Dwarf lilacs — compact, dependable and even re-blooming

Late April and early May in the Northwest are high season for all kinds of lilacs. They are coming into full bloom and their heavenly fragrance is enough to put even this cantankerous gardener into a good mood. I have several of the tall French Hybrids planted out behind one of our greenhouses where they are out of sight and completely ignored, except for this time of year when I pick arm loads of trusses for my wife to arrange in the house. For the most part, when we talk about lilacs we are referring to the French Hybrids.

These are large shrubs reaching 12- to 15-feet tall with dark-green leaves and an upright growth habit. They tend to sucker from the base, thus creating a small thicket of branches that, in a good year, will be covered with panicles of intensely fragrant flowers in colors from white to dark purple. Plant them in full sun, water the first year and then forget about them – except to cut a bouquet once a year and remove an occasional old cane.

While French Hybrids can create some frustration, I would never discourage anyone from planting them.

We have sold thousands of them in the 30-plus years that I have operated the nursery with few complaints.

However, if you are looking for a shrub without the issues of diseases and insects and perhaps even a more-compact growth habit, look for dwarf Korean Lilacs.

Dwarf lilacs look and smell just like their full-size counterparts, only they bloom every year and don’t get racked with insects and diseases.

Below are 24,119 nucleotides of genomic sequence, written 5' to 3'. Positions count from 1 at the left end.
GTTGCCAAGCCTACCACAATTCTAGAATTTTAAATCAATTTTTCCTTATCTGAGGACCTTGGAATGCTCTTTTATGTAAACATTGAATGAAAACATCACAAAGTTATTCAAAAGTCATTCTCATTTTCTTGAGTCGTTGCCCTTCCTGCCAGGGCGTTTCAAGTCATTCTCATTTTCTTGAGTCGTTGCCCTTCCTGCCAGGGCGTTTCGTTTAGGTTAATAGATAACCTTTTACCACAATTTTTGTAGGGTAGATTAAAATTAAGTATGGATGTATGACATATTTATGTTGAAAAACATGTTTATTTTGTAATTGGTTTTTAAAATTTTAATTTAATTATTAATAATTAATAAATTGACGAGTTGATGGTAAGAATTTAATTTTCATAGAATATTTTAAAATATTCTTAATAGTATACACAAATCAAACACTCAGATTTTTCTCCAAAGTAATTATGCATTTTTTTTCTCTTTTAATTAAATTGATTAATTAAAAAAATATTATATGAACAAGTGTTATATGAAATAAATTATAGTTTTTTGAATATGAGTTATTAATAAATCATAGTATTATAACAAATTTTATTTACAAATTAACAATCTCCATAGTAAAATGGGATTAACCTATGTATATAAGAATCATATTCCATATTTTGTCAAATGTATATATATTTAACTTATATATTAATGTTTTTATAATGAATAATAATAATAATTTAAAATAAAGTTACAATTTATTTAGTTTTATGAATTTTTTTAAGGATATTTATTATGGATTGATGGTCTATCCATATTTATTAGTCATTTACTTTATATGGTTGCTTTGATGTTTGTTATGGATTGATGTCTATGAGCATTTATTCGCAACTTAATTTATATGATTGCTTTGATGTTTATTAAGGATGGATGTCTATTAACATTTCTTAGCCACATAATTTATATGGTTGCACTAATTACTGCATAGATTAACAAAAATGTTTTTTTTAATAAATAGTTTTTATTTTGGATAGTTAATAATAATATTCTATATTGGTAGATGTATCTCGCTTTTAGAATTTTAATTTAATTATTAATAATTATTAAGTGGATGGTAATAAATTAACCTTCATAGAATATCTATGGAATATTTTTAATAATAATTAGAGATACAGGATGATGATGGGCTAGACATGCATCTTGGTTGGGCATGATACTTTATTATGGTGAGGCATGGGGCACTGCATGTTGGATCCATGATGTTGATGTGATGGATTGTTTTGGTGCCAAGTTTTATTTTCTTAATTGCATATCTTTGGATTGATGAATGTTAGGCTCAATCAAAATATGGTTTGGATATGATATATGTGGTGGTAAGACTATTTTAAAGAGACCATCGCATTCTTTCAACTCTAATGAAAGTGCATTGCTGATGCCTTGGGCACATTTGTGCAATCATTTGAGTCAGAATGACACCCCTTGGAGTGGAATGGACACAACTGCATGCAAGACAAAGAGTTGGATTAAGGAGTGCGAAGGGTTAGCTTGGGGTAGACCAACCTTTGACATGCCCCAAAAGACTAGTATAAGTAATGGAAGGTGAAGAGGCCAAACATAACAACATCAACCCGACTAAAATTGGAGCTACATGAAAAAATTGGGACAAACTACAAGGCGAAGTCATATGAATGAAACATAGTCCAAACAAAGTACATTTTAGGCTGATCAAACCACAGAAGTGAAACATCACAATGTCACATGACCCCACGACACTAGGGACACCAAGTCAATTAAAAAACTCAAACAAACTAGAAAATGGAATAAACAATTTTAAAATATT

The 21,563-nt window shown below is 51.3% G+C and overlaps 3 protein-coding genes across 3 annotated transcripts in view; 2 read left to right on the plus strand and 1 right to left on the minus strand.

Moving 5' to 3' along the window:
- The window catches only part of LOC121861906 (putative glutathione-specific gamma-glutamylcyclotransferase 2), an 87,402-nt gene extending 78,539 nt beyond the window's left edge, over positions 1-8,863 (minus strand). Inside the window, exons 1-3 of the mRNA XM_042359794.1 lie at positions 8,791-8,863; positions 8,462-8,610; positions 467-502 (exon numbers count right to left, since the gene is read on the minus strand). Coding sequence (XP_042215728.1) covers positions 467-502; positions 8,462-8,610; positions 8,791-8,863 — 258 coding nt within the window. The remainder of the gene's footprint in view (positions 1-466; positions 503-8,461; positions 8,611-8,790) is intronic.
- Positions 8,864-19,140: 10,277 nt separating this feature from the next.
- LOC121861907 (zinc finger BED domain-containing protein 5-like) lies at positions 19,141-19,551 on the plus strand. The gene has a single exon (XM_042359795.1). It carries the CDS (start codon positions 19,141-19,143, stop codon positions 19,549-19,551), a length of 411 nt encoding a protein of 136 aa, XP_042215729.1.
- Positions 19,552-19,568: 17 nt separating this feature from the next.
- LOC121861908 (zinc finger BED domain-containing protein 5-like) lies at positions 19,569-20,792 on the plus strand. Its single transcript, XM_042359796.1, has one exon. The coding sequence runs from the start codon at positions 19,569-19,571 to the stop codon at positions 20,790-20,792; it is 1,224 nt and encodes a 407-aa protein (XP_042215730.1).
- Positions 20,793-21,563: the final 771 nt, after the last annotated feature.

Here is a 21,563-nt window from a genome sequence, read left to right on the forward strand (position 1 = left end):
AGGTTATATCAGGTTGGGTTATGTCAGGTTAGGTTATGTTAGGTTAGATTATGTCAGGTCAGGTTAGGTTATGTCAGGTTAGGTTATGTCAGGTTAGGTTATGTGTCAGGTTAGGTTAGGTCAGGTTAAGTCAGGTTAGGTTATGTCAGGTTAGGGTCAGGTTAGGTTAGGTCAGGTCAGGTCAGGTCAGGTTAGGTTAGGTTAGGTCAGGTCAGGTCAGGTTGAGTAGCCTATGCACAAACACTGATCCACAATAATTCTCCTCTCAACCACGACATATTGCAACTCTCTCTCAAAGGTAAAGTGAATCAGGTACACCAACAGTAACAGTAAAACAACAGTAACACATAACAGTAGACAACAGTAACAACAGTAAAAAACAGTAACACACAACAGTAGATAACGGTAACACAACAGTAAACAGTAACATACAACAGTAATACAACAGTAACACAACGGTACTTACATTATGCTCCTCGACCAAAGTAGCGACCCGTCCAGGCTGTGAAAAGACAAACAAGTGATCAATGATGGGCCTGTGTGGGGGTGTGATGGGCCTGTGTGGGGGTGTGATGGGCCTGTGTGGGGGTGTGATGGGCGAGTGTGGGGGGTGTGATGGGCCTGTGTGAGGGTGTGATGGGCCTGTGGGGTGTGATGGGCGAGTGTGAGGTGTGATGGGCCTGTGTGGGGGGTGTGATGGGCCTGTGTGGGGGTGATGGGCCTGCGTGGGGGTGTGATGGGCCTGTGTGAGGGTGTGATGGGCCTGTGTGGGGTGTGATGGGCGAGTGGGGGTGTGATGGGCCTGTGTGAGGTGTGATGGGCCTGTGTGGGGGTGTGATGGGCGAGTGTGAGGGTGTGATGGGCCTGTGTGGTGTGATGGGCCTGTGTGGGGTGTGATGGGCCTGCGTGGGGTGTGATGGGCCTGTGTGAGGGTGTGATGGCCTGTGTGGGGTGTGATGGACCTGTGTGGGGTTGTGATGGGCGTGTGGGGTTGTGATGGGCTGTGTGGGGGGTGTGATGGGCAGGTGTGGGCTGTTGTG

Since they are attractive, you don’t have to relegate them to the back of the border.

You can plant them en masse as a hedge if you like.

While the flower clusters are smaller, there are so many of them they will cover the entire plant in spring.

Miss Kim is probably the best known dwarf lilac.

It grows about 6-feet tall and as wide, and has dark glossy foliage that turns burgundy red in the fall.

The buds are purple and open into clusters of pale lilac flowers about the same time as the French hybrids. Tinkerbelle is similar but with pink flowers.

There are many other hybrids on the market, too.

Around 20 years ago, the first re-blooming dwarf lilac came onto the market from Canada called Josee.

More recently, Proven Winners introduced the “Bloomerang” lilac that blooms heavily in the spring and if sheared back, will repeat bloom sporadically throughout the summer and then heavily again in the fall.

Results vary but even so, there are bound to be more blooms then just the one shot in spring.

Bloomerang comes in several shades of purple and a pink version called “Pink Perfume”.

Another new re-bloomer is called “Colby’s Wishing Star,” which grows 4-feet tall and has sweet pink blooms.

Portions of the proceeds from the sales of “Colby’s Wishing Star” go to a fund to build a park for disabled kids (Colby was born with Down’s syndrome).

If you are looking for a lilac that is compact, easy to grow and a repeat bloomer, give dwarf lilacs a try.

Steve Smith is the owner of Sunnyside Nursery in Marysville and can be reached at info@sunnysidenursery.net.

Courtesy Photo                                 Lilacs are probably known more for their fragrance than their beauty.

Courtesy Photo Lilacs are probably known more for their fragrance than their beauty.

Steve Smith

Steve Smith